example, people who suffer from Alzheimer's will not remember what they were just told and as

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Joselline Tenesaca


Prof. Dragan May 24, 2021

The portrayal of Alzheimer’s on the film Still Alice

Alzheimer’s is a disease that destroys memories and important mental functions. Some aspects of this disease are the ability to not remember something in the short and long term, for example, people who suffer from Alzheimer's will not remember what they were just told and as time passes, they will forget all their memories including who they are. This disease can’t be cured, but the movie “Still Alice” directed by Richard Glatzer, shows how technology, for examples phones, can be a big help to people who has this disease because in the movie it shows how technology helped Alice a lot for remembering somethings (Bradshaw 1). It also shows how family support is tremendously helpful for people who have Alzheimer's. Alice was a professor who had everything, she didn’t feel anything until one day her doctor told her that she had Alzheimer's and that she should rest and stay with her loved ones, because it was going to be hard for all the family and especially for her. (Bradshaw 1). People with Alzheimer's are people who have to be treated like a baby because with the past of the day's people would forget important things like memories. Based on several sources, I will argue that the portrayal of Alzheimer’s Disease in Still Alice is accurate with the symptoms, treatments, and usual outcome for this condition. The movie presents some very accurate details through a fictional 'case study of a character with the early-onset form of Alzheimer's.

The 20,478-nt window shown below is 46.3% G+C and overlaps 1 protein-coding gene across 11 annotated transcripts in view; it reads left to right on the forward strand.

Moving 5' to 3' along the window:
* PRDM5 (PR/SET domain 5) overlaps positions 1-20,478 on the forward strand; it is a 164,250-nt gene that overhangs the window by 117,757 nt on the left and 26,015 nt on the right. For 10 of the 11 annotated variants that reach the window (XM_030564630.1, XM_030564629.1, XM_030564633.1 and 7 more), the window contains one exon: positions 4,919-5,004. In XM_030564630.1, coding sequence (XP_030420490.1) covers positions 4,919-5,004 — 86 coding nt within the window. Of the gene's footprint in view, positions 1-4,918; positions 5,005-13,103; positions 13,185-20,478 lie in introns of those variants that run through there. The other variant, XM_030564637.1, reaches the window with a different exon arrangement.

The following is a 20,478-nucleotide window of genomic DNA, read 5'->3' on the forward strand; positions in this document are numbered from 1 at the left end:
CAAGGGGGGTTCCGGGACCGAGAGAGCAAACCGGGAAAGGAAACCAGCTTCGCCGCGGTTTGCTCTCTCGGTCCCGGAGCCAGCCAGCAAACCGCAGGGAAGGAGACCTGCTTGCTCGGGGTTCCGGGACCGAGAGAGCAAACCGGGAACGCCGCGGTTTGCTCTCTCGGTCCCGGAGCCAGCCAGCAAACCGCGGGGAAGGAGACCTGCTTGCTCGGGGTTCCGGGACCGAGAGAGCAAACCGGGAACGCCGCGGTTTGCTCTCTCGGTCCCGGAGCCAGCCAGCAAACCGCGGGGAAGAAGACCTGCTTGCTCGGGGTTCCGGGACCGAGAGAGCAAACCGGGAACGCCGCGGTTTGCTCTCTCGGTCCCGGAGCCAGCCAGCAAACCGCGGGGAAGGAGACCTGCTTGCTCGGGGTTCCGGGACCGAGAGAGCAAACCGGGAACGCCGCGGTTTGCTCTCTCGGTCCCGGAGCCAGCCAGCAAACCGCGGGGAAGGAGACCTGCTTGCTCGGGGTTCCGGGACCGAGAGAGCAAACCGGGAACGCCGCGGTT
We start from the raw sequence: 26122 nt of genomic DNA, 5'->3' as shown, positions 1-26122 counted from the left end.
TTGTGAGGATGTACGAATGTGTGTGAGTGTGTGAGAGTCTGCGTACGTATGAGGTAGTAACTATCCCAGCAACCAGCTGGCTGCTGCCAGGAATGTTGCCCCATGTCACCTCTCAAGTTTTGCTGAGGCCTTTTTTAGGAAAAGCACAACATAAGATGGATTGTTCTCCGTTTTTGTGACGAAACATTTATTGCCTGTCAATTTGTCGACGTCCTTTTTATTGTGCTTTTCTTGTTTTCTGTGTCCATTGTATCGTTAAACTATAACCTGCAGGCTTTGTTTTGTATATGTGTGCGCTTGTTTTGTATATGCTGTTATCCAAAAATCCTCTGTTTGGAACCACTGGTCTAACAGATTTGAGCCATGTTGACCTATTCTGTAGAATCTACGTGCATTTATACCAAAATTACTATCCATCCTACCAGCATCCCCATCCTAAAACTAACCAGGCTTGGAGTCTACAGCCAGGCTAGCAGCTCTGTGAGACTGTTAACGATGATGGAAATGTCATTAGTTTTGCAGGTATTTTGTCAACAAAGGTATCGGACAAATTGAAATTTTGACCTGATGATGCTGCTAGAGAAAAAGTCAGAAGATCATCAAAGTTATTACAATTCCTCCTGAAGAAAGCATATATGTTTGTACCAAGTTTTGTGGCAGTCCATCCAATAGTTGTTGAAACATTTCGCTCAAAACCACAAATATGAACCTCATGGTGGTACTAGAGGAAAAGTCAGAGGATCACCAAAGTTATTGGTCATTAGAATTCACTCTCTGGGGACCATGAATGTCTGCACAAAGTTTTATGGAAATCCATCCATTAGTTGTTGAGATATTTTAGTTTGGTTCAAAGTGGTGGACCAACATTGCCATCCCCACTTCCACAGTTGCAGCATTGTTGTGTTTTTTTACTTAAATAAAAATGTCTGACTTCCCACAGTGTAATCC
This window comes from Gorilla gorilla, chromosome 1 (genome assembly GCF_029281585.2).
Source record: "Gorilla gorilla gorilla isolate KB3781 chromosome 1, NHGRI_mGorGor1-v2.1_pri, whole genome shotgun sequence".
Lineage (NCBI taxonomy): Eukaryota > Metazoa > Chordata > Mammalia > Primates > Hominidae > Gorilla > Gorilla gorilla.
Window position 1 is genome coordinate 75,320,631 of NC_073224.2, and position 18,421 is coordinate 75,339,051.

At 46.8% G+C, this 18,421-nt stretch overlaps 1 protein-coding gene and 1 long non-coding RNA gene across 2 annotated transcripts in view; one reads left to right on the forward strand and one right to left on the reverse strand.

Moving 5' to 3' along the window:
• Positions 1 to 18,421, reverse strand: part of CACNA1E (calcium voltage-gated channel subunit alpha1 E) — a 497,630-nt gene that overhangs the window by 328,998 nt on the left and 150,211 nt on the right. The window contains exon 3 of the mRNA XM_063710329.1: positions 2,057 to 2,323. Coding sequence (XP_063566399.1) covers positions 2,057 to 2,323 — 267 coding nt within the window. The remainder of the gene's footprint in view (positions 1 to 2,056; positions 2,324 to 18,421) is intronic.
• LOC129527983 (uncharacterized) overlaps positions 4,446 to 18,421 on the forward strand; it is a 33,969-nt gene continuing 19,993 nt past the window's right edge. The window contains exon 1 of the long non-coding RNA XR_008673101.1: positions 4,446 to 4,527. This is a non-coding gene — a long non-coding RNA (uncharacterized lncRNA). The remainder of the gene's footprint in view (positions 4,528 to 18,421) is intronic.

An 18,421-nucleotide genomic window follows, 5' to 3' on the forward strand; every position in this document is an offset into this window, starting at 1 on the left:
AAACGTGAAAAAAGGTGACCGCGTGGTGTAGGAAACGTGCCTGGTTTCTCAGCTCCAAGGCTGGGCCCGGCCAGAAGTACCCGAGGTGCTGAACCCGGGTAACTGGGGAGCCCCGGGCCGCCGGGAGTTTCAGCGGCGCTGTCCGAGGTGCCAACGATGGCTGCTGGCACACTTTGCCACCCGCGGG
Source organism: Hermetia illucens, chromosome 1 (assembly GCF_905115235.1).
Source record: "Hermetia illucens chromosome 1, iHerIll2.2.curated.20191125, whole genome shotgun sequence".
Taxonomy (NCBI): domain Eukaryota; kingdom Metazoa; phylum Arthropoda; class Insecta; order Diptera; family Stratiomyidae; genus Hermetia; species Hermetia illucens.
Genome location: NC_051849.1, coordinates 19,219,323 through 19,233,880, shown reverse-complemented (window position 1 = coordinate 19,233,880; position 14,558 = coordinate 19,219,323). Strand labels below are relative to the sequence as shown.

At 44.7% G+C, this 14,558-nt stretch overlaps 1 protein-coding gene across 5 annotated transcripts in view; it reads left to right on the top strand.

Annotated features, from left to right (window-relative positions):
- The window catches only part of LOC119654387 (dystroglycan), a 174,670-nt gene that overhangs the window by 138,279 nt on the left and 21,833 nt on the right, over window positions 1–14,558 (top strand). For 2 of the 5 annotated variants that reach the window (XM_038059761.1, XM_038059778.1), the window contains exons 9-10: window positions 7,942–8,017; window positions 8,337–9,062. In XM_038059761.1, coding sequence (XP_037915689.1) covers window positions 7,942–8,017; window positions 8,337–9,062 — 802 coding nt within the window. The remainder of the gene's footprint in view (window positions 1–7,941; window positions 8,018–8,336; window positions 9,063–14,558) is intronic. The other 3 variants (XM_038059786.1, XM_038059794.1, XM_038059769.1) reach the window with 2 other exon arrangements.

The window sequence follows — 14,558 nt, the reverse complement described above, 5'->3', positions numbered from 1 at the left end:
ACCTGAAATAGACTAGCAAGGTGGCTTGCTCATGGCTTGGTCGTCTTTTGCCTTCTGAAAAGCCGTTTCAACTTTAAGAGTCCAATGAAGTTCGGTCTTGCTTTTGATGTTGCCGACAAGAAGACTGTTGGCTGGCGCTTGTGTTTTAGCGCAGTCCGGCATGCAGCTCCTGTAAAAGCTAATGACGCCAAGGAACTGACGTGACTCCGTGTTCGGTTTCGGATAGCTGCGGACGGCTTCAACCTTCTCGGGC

Alzheimer's is a disease connected with the brain, neurons that affect memories, emotions, and the mobility of talk. This disease can be silent but with the pass of the days,


Alzheimer's can be present in the person’s life by not remembering what they were just told or forget what they have to do. The author says, “A person with AD usually has a gradual decline in mental functions, often beginning with slight memory loss, followed by losses in the ability to maintain employment, to plan and execute familiar tasks of daily living, and to reason and exercise judgment. The ability to communicate, mood, and personality are also affected”

(Rowland, and Davidson 77). This quote shows how people who develop Alzheimer's lose the ability to their daily basic things and also loses the ability to interact with their family/friends.

Moreover, scientists/doctors have found that Alzheimer's also affects sleep in the early and late stages of Alzheimer's. For example, the author says, “Many people with Alzheimer's experience changes in their sleep patterns. Scientists do not completely understand why this happens. As with changes in memory and behavior, sleep changes somehow result from the impact of